When it comes to protecting assets, prevention is better than cure

When it comes to protecting assets, prevention is better than cure

John and Marjorie Ann Scarle were found dead from hypothermia in their bungalow in 2016, leaving a £300,000 estate behind them. Forensic evidence suggested that Mrs Scarle died first, resulting in Mr Scarle inheriting the assets, which would then be received by his daughter. However, the other sister disputed that forensic evidence, instead saying that the position was unclear, so relied on a 95-year-old legal presumption that the elder of the two died first leading to her inheriting the estate instead.

Andrew Wilkinson, our partner and will disputes specialist, shares his thoughts:

“Modern medical science and forensics makes it much easier to establish the order of death. Therefore, the presumption is rarely used. However, the High Court ruling demonstrates that such laws still have influence, making it even more important for people to make sure their affairs are arranged in such a way so as to ensure that they end up with their intended beneficiaries”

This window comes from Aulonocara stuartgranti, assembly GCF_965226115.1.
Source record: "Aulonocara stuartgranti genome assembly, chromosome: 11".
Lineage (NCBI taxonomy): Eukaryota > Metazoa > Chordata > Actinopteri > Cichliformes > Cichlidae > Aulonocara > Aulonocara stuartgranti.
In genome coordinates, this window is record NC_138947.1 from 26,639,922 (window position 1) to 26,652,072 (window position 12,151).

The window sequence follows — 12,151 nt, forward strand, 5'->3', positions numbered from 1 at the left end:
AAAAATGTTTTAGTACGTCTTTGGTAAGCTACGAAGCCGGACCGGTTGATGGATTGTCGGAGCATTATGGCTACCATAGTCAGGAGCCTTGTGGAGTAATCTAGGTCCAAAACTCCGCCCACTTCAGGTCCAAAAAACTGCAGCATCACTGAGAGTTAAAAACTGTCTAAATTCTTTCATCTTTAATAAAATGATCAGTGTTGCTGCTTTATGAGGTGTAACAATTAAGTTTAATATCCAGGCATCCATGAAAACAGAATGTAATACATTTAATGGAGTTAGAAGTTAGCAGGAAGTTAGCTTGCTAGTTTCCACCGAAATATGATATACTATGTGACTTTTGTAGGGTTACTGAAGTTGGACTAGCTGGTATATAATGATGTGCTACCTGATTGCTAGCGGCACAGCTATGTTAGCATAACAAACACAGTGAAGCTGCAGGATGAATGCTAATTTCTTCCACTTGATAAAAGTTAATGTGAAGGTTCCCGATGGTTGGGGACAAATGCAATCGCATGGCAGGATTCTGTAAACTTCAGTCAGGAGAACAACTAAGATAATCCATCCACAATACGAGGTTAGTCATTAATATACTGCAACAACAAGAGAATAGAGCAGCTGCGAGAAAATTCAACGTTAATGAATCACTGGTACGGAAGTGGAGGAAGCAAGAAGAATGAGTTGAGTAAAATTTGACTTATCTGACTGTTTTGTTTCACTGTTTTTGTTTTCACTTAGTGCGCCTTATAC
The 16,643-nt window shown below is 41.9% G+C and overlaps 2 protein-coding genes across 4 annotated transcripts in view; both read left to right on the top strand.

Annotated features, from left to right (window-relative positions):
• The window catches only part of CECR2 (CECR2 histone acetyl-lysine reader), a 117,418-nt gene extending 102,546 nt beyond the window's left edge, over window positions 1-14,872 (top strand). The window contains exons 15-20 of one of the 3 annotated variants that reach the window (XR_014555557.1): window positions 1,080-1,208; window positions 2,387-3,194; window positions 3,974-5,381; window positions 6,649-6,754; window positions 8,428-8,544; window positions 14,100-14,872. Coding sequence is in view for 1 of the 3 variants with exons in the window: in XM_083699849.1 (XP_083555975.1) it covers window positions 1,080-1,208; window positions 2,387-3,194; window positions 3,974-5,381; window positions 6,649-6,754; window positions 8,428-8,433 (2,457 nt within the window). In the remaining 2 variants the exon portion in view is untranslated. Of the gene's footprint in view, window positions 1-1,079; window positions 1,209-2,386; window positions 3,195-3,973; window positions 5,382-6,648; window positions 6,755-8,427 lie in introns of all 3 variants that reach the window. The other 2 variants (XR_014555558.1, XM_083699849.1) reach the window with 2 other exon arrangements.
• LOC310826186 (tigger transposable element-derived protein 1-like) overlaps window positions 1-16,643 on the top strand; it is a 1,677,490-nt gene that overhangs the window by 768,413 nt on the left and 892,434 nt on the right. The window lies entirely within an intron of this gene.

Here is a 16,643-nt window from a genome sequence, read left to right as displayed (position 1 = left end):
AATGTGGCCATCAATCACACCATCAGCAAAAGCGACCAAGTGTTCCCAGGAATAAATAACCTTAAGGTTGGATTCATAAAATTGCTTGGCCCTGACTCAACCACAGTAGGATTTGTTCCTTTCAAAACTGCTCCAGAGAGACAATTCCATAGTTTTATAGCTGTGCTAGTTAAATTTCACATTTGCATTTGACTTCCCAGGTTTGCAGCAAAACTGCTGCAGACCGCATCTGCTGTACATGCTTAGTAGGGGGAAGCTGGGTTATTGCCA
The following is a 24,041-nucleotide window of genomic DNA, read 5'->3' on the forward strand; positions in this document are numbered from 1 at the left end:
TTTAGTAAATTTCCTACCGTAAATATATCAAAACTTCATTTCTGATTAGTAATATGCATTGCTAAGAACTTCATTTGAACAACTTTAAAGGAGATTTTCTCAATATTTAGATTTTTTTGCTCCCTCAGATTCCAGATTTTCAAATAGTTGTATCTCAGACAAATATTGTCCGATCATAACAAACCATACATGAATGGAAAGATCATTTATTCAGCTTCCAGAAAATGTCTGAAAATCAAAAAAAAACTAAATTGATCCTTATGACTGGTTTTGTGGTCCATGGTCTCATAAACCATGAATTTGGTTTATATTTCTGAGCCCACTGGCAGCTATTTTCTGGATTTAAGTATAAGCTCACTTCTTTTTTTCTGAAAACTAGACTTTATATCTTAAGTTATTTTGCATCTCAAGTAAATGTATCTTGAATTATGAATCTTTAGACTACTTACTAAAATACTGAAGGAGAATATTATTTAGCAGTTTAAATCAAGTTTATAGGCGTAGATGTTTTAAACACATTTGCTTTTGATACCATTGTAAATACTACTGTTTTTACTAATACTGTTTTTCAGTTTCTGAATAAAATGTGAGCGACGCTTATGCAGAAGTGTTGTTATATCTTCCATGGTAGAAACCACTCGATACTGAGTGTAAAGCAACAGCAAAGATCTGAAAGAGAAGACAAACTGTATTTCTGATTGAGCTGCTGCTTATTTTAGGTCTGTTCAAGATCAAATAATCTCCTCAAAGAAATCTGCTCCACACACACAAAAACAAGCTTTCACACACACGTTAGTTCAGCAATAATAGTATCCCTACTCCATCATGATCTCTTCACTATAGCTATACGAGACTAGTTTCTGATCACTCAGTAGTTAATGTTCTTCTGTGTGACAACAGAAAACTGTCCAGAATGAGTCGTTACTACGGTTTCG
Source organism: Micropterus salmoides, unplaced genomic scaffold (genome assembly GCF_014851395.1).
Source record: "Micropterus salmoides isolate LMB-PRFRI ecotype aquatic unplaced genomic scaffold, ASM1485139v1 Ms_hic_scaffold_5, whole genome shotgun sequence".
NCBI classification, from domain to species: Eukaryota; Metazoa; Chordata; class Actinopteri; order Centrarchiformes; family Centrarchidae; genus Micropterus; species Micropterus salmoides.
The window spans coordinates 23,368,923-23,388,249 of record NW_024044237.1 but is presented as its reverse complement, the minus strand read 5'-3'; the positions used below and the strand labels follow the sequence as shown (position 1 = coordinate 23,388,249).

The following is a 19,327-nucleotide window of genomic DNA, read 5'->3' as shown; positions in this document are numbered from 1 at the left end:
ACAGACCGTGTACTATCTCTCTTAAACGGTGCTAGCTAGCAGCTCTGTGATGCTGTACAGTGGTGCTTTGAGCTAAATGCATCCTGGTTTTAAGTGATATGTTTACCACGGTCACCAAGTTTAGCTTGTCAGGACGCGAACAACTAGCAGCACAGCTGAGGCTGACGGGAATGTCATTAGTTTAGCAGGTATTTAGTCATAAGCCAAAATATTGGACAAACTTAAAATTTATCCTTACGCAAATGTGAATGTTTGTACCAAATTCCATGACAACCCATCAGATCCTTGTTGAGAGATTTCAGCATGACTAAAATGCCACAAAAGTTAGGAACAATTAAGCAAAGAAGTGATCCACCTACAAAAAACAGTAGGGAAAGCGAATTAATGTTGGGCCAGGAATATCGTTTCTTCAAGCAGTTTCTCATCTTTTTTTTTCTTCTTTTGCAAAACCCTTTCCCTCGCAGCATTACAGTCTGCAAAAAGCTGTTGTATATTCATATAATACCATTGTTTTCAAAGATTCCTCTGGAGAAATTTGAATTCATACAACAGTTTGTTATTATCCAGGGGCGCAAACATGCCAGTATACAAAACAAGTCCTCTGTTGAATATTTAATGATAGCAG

“One of the first things that should be decided is whether property is owned as joint tenants or tenants in common. The former means that a property is passed automatically to the survivor, the latter ensures that the deceased’s share passes under their will.

“Modern family structure are leading to an increase in the number of complex inheritance disputes, such as the Scarle case. However, some of those disputes can be avoided. It is important for everyone, even those with relatively simple estates to take professional advice on what happens to their assets when they die, to avoid any unexpected outcomes.”